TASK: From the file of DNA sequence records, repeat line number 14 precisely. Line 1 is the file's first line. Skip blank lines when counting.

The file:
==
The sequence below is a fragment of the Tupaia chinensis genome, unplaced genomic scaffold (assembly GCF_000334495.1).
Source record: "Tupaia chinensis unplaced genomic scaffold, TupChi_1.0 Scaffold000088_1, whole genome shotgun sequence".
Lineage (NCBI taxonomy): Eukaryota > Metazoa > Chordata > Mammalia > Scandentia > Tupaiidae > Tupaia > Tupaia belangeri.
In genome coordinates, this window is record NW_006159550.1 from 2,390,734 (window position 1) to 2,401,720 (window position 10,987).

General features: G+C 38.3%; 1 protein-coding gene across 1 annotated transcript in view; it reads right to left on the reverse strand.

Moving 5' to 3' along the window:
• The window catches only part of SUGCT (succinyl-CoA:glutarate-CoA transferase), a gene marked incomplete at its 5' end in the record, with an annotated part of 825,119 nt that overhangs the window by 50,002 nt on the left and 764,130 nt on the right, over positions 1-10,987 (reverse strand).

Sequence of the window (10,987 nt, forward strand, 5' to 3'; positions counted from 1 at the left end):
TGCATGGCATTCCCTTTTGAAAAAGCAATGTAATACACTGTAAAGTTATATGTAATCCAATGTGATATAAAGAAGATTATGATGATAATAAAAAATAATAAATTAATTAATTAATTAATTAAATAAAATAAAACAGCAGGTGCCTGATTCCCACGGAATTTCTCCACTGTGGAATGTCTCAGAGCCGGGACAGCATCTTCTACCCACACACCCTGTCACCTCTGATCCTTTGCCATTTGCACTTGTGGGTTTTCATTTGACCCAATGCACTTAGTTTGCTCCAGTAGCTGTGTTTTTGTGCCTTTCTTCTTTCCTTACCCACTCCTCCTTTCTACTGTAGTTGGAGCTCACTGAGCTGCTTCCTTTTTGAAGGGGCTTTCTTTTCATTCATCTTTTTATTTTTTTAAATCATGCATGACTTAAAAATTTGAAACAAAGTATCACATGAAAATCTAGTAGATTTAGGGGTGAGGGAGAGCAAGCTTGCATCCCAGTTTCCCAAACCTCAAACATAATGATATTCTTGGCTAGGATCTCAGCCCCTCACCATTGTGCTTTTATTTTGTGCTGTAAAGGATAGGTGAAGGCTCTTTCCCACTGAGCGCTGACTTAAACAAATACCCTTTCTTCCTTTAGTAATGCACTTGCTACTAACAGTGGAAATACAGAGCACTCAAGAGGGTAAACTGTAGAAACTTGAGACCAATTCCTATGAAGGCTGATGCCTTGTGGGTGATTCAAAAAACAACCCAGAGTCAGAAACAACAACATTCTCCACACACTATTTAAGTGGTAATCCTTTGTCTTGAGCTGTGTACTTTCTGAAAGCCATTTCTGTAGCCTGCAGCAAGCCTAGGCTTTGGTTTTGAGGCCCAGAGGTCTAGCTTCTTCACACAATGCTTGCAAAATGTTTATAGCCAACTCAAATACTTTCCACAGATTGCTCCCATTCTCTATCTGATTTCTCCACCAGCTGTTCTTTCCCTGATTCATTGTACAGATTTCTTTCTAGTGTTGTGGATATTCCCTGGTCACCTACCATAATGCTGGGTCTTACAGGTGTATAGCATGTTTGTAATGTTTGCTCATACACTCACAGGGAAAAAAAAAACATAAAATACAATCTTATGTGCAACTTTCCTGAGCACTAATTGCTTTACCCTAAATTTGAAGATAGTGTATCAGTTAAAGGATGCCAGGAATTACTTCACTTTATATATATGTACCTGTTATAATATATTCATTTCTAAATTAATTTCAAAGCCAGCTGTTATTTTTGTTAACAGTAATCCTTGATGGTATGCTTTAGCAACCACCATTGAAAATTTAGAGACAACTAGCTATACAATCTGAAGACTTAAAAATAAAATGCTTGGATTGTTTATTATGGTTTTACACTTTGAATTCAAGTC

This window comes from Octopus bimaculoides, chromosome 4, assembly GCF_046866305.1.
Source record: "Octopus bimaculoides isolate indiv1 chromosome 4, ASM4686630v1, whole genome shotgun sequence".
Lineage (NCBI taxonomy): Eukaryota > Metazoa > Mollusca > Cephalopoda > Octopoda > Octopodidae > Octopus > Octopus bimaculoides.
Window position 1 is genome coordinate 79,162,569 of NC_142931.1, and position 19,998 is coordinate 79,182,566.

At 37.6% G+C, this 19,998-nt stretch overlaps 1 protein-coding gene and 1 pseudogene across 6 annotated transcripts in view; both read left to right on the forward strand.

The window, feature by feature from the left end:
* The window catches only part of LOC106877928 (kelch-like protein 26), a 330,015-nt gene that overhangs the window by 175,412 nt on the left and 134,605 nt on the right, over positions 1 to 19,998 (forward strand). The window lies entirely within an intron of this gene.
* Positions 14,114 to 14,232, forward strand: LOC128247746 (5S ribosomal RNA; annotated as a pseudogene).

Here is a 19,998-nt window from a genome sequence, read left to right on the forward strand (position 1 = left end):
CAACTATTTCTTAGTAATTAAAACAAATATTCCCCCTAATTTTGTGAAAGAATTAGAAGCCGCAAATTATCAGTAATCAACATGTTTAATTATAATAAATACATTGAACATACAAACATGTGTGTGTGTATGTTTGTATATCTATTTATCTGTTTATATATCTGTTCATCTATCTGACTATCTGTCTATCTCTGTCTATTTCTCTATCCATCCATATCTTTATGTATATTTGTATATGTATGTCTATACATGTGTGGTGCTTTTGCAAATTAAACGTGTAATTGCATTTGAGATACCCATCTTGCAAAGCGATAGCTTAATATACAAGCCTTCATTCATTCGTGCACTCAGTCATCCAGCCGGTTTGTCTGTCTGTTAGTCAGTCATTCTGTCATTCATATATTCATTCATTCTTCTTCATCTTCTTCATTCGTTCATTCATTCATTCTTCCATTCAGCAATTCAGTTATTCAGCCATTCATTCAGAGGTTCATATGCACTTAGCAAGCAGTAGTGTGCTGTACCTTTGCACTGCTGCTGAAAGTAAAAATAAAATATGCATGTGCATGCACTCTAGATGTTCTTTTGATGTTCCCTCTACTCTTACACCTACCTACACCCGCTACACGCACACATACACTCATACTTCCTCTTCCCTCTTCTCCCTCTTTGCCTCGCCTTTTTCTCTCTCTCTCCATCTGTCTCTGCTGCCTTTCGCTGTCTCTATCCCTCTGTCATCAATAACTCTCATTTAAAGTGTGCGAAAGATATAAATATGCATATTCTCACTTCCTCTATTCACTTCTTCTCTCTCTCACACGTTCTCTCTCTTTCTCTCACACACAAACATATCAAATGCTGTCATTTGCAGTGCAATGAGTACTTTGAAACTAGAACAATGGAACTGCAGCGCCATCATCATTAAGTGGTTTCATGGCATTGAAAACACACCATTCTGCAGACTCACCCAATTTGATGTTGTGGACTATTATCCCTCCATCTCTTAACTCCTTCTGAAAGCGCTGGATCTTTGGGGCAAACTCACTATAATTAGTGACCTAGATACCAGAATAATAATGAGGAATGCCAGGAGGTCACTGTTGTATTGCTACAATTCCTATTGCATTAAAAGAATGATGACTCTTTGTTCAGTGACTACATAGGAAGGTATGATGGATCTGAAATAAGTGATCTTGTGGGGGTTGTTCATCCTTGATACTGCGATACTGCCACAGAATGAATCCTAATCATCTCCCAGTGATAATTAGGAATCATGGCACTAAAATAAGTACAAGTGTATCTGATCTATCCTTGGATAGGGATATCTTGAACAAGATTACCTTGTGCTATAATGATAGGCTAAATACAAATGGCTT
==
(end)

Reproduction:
At 37.6% G+C, this 19,998-nt stretch overlaps 1 protein-coding gene and 1 pseudogene across 6 annotated transcripts in view; both read left to right on the forward strand.